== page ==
12 Myth #9“The Unchurched Are Concerned Only about Their Own Needs” (p. 50).“…the unchurched often desire to be challenged.”“…the unchurched do not always seek a place of worship for their own needs.”“Almost one out of three of the formerly unchurched informed us that they came or returned to the church for their children.”
13 The Role of Preaching97% said the preacher and preaching played a role in their change (p. 55).Eight things were important (pp ).Preaching that teaches the BiblePreaching that applies to my lifeThe preacher is a real personThe preacher is a person of convictionPersonal contact by the preacherThe preacher is a good communicatorThe preacher is a good leaderThe preacher’s class
14 Failures of PreachersAfter noting 90% of preachers spend only 2 hours per week in sermon preparation, Rainer speculated preachers might become better communicators if they spent more time in study.Failure to contact visitors is a mistake since the unchurched said all they sought was a simple phone call or brief visit from the preacher (p. 67).
15 Factors in Choosing a Church Multiple factors are involved in most cases.In 1990, George Barna asked people what they want from a church and found doctrine and theology were #1 (p. 71).Almost 40% said family members were important in their choice (p. 74).Over 50% said relationships played a part in their choice (p. 76).However, relationships alone are not the best way to reach the unchurched (p. 78).
16 The Most Important Relationship The wife is the most important relationship in reaching the unchurched (p. 83).Men seem more likely to be reached by relationships than women.Over 1/3 said their wives influenced them to attendAlmost 20% indicated their children were the important relationship which influenced themThe most important unchurched contact many have is living in their home.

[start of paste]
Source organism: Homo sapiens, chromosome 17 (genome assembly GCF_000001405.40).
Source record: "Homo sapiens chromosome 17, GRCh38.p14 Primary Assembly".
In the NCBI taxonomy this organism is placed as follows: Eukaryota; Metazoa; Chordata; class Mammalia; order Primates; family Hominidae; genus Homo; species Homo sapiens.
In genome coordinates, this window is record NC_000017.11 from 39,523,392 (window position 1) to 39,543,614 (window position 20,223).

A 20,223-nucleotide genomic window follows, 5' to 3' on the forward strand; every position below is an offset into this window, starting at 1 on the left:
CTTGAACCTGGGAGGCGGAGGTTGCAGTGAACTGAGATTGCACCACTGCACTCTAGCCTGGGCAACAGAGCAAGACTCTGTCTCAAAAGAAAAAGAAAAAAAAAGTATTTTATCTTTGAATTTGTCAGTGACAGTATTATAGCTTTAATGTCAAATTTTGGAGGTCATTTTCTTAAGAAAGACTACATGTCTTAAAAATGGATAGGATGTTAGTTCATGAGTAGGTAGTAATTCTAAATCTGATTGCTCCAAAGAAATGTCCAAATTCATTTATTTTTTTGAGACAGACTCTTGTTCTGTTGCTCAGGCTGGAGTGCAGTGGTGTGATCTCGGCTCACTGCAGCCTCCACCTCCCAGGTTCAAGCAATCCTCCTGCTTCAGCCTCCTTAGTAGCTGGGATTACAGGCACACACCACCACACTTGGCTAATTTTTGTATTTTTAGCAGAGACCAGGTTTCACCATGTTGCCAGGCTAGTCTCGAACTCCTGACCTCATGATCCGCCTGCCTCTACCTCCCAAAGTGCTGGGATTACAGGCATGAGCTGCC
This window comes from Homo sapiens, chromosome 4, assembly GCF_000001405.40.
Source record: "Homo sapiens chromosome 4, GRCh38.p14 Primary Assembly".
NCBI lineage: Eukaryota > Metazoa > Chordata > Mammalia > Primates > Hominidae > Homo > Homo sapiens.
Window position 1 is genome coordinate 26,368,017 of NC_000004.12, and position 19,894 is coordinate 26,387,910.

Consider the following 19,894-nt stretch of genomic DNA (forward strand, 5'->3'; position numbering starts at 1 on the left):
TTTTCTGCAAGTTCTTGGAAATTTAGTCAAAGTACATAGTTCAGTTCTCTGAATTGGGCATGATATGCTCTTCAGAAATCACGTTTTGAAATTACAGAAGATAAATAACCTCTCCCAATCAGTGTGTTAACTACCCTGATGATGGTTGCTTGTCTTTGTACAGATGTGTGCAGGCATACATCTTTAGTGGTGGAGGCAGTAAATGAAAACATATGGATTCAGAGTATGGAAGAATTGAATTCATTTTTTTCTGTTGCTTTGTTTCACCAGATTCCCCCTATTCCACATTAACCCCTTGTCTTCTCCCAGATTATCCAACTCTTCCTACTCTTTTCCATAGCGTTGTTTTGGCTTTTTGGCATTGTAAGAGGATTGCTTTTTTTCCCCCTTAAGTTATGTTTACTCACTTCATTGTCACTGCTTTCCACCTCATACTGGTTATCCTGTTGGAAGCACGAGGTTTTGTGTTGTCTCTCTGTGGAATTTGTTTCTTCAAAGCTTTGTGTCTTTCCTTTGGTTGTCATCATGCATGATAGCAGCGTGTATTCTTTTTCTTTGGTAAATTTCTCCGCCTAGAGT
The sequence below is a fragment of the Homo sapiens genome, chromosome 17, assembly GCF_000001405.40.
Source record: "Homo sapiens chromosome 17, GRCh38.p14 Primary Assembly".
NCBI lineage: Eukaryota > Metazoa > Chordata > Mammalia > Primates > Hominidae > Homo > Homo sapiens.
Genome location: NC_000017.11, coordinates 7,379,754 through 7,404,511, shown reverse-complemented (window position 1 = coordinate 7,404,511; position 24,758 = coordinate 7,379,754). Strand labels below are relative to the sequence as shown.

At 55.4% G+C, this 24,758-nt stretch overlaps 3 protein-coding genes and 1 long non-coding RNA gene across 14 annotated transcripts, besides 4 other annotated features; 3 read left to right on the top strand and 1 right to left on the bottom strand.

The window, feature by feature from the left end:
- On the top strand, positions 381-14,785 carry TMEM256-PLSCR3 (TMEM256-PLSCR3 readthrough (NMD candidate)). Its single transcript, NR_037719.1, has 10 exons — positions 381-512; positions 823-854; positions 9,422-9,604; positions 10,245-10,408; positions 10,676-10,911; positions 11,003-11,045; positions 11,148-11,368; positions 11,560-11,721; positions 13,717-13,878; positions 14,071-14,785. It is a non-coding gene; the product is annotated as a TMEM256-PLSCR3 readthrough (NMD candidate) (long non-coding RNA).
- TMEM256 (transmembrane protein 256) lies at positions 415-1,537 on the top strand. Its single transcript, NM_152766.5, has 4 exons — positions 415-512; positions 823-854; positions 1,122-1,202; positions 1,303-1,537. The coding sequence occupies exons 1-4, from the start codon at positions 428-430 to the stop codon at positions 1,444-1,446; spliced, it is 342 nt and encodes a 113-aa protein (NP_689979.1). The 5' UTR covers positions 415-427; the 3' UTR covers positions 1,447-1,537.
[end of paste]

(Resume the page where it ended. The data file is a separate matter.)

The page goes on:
17 Important First Impressions Adequate parkingClean facilitiesModern facilitiesHigh-quality preschool/nurseryVariety of quality programsRelevant and quality musicClean bathroomsFriendly peopleOutgoing greetersClearly marked and functional welcome centerGood signageComfortable seatingAttention-holding preaching
18 More Impact from the Second Visit “The formerly unchurched were more impacted by their second visit than their first visit” (p. 93).They were overwhelmed on their first visit.90% “indicated that some factor about the people or the facilities impacted their decision to return for another visit.”Most said that decision was made in the first few minutes of the 1st visit.
19 Friendliness (pp. 95-97) A factor for 88% “Most churches believe they are friendly when in reality they are friendly only to others whom they already know.”“Manufactured friendliness is obvious.”Friendly churches likely have friendly preachersEvangelistic effectiveness directly correlates
20 Facilities and Children Nice facilities/adequate space (pp )A woman can find dirt, cracked windows, etc. better than a man and should inspect everything every 6 monthsThe nursery/preschool/children’s issue (pp ).Safety is the number 1 concernEasy accessibilityAbility to be notified if neededApparent concern of adult staffCleanliness of children’s areas
21 Organization and Welcome Organization of worship services (pp ).Well organized services indicate a seriousness about our missionGreeters and welcome centers ( ).Current information about the churchFriendly greeters, possibly enthusiastic new convertsA balance of ages among greetersGood locations, including parking lots